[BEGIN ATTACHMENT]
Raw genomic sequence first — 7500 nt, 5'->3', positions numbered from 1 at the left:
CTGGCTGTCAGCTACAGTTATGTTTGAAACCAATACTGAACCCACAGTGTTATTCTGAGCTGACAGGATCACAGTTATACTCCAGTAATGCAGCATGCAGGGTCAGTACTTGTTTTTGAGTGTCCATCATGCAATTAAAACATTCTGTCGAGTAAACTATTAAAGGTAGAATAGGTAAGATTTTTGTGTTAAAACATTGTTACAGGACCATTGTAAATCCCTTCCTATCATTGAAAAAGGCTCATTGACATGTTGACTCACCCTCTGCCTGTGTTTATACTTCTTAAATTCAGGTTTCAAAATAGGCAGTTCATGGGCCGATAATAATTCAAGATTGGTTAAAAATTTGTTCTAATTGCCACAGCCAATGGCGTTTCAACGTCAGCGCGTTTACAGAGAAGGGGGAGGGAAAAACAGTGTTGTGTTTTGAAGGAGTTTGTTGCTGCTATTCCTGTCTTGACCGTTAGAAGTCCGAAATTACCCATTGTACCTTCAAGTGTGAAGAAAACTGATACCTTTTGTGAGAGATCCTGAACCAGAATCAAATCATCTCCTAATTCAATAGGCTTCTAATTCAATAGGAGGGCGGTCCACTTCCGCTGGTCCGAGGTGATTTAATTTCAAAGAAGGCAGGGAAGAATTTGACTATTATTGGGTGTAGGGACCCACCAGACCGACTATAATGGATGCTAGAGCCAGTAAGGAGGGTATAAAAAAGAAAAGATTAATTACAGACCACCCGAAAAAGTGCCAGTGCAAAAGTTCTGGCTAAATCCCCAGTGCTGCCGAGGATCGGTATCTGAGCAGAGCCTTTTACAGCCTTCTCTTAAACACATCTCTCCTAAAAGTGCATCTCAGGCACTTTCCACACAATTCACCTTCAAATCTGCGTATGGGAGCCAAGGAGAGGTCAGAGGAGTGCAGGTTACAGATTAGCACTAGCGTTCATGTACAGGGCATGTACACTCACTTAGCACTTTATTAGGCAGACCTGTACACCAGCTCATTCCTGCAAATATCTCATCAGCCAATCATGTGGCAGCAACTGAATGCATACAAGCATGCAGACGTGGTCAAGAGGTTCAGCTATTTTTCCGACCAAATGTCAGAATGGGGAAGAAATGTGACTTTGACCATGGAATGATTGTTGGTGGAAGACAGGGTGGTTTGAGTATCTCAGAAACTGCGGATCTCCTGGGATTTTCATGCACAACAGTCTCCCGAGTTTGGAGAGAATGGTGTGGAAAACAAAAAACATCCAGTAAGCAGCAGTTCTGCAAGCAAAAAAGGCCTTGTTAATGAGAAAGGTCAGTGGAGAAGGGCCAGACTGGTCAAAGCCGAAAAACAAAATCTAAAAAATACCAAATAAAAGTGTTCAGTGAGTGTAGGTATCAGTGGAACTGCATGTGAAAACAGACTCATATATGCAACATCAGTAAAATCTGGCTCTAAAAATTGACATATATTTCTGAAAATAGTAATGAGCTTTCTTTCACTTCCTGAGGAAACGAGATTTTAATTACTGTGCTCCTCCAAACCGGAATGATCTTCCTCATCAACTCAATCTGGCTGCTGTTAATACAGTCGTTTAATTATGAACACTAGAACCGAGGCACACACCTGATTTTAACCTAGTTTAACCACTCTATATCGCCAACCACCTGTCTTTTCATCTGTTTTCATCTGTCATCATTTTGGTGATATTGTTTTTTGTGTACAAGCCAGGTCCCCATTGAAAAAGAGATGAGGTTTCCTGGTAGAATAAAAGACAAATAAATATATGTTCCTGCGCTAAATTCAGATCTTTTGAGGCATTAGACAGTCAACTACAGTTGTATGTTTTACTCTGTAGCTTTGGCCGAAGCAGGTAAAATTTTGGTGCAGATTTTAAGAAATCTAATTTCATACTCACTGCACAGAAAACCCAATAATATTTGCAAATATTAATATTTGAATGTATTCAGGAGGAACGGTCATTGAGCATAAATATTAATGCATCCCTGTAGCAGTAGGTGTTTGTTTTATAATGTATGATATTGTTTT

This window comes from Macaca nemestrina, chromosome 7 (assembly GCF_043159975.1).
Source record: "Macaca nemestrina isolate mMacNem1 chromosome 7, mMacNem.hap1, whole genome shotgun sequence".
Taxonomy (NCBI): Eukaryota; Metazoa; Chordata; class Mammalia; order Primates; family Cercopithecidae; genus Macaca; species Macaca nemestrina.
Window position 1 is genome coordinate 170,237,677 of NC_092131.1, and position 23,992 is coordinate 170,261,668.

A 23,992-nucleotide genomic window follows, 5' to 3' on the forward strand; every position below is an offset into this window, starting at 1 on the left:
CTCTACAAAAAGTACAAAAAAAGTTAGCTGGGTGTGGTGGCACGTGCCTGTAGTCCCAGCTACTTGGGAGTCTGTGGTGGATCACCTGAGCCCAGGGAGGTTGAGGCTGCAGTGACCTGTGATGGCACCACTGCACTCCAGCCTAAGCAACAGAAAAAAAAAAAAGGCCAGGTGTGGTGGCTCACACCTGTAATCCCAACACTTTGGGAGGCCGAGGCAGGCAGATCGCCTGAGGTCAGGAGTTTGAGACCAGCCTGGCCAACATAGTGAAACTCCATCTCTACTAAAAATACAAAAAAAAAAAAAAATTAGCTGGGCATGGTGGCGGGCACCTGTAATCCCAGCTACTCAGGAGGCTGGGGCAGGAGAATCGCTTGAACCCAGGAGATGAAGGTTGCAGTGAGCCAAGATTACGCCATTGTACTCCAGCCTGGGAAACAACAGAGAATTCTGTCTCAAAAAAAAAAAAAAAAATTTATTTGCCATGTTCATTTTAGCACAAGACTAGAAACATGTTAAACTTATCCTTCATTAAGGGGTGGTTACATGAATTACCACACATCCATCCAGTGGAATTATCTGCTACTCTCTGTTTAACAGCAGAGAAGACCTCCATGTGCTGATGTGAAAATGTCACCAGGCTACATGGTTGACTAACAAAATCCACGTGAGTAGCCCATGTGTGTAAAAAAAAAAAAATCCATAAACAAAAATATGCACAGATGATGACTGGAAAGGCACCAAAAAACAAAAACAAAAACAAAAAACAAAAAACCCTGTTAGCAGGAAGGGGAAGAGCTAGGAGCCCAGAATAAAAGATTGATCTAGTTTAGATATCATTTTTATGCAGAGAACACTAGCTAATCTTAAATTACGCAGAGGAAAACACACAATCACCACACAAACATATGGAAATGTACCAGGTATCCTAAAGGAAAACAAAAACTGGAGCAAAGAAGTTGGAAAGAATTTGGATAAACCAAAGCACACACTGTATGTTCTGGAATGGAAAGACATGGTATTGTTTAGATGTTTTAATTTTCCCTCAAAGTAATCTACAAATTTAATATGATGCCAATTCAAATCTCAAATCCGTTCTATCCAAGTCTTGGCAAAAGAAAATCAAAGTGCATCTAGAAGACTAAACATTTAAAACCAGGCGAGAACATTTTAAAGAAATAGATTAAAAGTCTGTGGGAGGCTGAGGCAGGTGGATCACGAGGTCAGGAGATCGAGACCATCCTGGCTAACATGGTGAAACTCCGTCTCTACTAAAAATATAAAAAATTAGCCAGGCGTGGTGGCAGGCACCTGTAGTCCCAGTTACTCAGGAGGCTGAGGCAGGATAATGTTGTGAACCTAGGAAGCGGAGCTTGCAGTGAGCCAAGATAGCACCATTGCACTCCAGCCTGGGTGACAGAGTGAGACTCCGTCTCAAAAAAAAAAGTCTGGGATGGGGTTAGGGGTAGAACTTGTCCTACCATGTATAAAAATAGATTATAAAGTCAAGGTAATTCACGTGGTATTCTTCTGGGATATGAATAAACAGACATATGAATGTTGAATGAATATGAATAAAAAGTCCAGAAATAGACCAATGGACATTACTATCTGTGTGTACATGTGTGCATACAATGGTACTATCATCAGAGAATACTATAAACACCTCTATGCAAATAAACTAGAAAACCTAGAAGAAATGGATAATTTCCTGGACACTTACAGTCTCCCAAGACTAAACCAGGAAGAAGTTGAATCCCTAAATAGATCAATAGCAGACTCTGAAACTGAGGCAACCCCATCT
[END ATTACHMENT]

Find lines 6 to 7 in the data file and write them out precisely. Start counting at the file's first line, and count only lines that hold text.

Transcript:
Window position 1 is genome coordinate 170,237,677 of NC_092131.1, and position 23,992 is coordinate 170,261,668.

A 23,992-nucleotide genomic window follows, 5' to 3' on the forward strand; every position below is an offset into this window, starting at 1 on the left: